Ky.'s Massie among dissenting Republicans who voted against Boehner for Speaker
01/03/2013 05:56 PM
Kentucky 4th District U.S. Rep. Thomas Massie was among nine Republicans on Thursday who picked someone other than John Boehner to be U.S. House Speaker for the 113th Congress.
Massie, of Vanceburg, voted for U.S. Rep. Justin Amash, a Michigan Republican who is perhaps best known for being removed by Republican leadership from the House budget committee for the new Congress.
Politico described Massie and the other eight dissenting as an “eclectic group of rookies and backbench conservatives who live a largely off-the-grid political existence, situated outside establishment and sometimes even mainstream conservative boundaries.”
The Politico article also mentioned that both Massie and Amash were “acolytes” of former Texas Congressman Ron Paul, father of Kentucky U.S. Sen. Rand Paul.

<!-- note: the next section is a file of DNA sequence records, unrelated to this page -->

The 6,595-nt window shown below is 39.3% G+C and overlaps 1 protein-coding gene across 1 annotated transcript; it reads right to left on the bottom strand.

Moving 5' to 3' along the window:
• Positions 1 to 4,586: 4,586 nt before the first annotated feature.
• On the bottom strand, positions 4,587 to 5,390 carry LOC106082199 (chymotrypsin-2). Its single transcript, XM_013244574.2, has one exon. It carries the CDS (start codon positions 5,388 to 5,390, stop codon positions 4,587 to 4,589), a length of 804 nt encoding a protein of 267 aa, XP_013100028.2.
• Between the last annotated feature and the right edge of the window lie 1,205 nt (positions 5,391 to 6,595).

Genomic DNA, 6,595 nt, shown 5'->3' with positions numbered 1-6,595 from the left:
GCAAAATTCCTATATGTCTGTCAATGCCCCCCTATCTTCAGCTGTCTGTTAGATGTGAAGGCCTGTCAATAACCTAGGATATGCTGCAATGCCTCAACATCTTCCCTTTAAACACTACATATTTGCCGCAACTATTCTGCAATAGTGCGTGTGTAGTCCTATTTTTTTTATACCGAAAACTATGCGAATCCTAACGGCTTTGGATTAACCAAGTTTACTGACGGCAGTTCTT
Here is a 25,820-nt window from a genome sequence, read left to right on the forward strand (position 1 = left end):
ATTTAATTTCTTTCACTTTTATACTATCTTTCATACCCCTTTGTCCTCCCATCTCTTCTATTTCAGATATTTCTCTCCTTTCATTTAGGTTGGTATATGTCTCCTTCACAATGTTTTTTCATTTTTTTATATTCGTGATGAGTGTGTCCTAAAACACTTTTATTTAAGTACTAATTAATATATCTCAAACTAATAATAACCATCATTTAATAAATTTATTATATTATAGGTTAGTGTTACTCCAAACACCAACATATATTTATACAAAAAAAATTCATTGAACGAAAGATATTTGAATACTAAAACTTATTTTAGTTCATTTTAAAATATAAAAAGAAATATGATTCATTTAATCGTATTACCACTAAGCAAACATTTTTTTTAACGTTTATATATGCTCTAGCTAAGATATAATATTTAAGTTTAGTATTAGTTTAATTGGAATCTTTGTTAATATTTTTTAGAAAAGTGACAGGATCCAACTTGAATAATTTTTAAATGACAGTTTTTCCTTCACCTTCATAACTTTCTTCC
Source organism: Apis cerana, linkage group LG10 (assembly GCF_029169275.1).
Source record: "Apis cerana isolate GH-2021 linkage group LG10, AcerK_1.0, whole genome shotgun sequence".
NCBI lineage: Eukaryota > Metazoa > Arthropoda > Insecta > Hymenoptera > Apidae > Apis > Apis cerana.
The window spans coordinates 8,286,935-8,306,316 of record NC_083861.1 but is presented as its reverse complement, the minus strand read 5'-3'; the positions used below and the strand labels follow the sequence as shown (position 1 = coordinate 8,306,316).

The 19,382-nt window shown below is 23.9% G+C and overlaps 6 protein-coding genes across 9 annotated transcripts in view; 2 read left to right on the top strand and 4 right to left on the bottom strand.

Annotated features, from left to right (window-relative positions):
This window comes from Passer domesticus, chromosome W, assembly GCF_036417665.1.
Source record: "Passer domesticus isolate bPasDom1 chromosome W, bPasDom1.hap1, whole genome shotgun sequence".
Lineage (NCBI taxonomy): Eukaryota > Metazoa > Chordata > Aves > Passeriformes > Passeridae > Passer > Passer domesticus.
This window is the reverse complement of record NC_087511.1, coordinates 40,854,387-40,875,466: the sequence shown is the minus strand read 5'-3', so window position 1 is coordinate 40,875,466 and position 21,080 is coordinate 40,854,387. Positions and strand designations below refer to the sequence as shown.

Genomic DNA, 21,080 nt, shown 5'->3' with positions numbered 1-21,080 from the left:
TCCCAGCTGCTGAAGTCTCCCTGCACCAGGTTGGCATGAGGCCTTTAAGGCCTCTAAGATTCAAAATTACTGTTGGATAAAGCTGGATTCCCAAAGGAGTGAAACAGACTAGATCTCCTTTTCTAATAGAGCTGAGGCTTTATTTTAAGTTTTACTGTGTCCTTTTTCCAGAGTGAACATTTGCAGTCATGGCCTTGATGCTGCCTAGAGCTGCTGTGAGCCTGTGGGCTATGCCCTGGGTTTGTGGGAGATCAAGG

Massie is just starting his first full term in Congress but isn’t a true rookie. He was sworn in a week after winning the November election to replace former Republican Congressman Geoff Davis, who resigned in July for family health reasons. House Republican leaders awarded Massie seats on three committees: transportation, government oversight and science and technology. Massie said in December he was pleased with those assignments given his background and the needs of the 4th District that covers Northern Kentucky.
Even with those nine and four other Republicans not making a pick in the Speaker’s race, Boehner retains the Speaker’s gavel.
Below the Fold
Chief Justice Minton says judges need higher wages, will present judicial redistricting plan next legislative session
Rand Paul makes Senate campaign stops in northern Kentucky; promises hearing in Kentucky on high cost of EpiPen
Madison Co. science teacher wins national award as she looks to make learning fun through exploration
Paul highlights efforts to block arms sales, foreign aid to Middle East countries for domestic projects in new TV ad
Radiation oncologist tells panel that former cancer patient's trials changed his perspective on medical cannabis
Subscribe and get the latest political intelligence delivered to your inbox.